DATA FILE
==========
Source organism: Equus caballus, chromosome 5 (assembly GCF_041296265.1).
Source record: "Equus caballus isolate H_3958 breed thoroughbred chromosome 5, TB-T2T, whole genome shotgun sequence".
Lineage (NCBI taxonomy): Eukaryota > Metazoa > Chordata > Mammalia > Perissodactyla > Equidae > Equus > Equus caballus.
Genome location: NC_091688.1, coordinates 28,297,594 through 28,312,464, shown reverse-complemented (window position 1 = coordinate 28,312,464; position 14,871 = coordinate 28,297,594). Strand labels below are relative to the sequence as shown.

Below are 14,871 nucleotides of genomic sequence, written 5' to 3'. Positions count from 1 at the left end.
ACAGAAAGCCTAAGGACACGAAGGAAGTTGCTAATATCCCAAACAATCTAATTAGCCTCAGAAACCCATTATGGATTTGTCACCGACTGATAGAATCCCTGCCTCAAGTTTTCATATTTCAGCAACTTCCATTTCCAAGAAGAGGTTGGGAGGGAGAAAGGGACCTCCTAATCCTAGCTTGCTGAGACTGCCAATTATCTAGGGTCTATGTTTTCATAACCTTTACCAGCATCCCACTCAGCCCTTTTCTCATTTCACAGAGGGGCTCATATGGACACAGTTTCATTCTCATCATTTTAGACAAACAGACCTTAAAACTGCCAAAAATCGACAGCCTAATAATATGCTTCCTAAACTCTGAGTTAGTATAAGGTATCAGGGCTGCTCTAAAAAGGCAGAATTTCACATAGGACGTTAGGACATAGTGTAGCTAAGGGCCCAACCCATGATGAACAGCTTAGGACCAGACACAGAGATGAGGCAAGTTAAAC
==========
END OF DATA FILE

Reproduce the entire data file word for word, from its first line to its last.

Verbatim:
Source organism: Equus caballus, chromosome 5 (assembly GCF_041296265.1).
Source record: "Equus caballus isolate H_3958 breed thoroughbred chromosome 5, TB-T2T, whole genome shotgun sequence".
Lineage (NCBI taxonomy): Eukaryota > Metazoa > Chordata > Mammalia > Perissodactyla > Equidae > Equus > Equus caballus.
Genome location: NC_091688.1, coordinates 28,297,594 through 28,312,464, shown reverse-complemented (window position 1 = coordinate 28,312,464; position 14,871 = coordinate 28,297,594). Strand labels below are relative to the sequence as shown.

Below are 14,871 nucleotides of genomic sequence, written 5' to 3'. Positions count from 1 at the left end.
ACAGAAAGCCTAAGGACACGAAGGAAGTTGCTAATATCCCAAACAATCTAATTAGCCTCAGAAACCCATTATGGATTTGTCACCGACTGATAGAATCCCTGCCTCAAGTTTTCATATTTCAGCAACTTCCATTTCCAAGAAGAGGTTGGGAGGGAGAAAGGGACCTCCTAATCCTAGCTTGCTGAGACTGCCAATTATCTAGGGTCTATGTTTTCATAACCTTTACCAGCATCCCACTCAGCCCTTTTCTCATTTCACAGAGGGGCTCATATGGACACAGTTTCATTCTCATCATTTTAGACAAACAGACCTTAAAACTGCCAAAAATCGACAGCCTAATAATATGCTTCCTAAACTCTGAGTTAGTATAAGGTATCAGGGCTGCTCTAAAAAGGCAGAATTTCACATAGGACGTTAGGACATAGTGTAGCTAAGGGCCCAACCCATGATGAACAGCTTAGGACCAGACACAGAGATGAGGCAAGTTAAAC